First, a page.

As I pointed out above, the plethora of USB spec’s means that there is the possibility that no matter how well that spec is written, there is the possibility that an engineer might “interpret” or read the intention of what is expected to happen to that specific engineer might differ than the spirit that it was written in. So let’s concentrate on audio and just look at how much testing goes into the certification process.
Well when Microsoft created Lync, then Skype and now Teams, they list how the USB peripheral devices should react with the services that they created. You can find those lists here if you wish to really dive deep into them. There you will find how they test those devices to make sure they work the way that their service intends them to work. For example, mute and un-mute needs to be in sync with the service.
When it came to the conference room, USB audio was an obvious choice as a standard for the partners that were making devices as the core was going to be the Microsoft operating system that follows USB as a standard.
But do the partners products always adhere to the standard?
Well with Microsoft Teams in the cloud, they have a better ability over Skype or even Lync to make sure that standards are met. USB devices will always have a hardware ID that can be referenced by the operating system they are directly plugged into and that ID can be checked in the cloud and proper audio profiles are able to be applied since they have been tested and certified.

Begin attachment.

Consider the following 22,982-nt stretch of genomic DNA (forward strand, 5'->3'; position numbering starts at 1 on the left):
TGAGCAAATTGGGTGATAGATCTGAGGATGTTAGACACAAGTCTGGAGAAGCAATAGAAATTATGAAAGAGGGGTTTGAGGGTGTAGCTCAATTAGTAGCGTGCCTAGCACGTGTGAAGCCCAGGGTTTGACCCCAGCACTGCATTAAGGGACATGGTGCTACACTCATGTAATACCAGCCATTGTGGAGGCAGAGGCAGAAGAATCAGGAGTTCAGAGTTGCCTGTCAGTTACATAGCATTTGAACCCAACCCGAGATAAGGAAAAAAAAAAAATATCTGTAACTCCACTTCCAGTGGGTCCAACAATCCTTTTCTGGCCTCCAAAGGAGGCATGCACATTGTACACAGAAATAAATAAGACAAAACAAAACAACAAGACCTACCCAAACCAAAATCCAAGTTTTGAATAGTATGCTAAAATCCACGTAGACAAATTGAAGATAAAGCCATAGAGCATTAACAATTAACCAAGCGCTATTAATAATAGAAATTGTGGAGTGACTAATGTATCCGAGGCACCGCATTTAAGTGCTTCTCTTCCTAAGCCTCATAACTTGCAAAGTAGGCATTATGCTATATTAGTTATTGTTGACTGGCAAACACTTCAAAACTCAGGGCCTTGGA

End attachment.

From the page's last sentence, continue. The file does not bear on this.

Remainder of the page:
Why is this important?
Well this means that the cloud can apply an audio policy to that device that means that it will operate properly with that service as it is a “known” device. This is 100% the reason why you want to stay with the Microsoft Certified devices for your Microsoft Teams Room systems. If the cloud does not know that device, it will apply a default audio profile to that system which will include the cloud applying what it believes is the proper AEC/AGC (Automatic Echo Cancellation/Automatic Gain Control).
Well what if the system we are locally using in the conference room has AEC/AGC and then the cloud service ALSO applies AEC/AGC while in the conference since it does not recognize that device as a “known” device?
Audio enthusiasts can chime in here when and explain the dynamics, but if there are competing AEC/AGC you may indeed be phased out and hear nothing. Or you might have different results today than you do tomorrow if those reference points change dynamically as they do.
WHERE DO I FIND A LIST OF THESE DEVICES?
So here is a list of all of the places that you can find exactly what you are looking for if you need an audio device that has been tested and certified by Microsoft to work with Microsoft Teams Room systems.
Conference Room Accessories — DSP’s included here. This is a link to the Microsoft store where all certified devices are sold through. You will also see that you can find the conference room devices listed here as well.
List of the approved Teams peripherals — This is a link to the main store where you will find personal devices and choose your system solutions by space.
List of all of the devices and peripherals as well as the full documentation of PLAN, DEPLOY AND MANAGE your systems.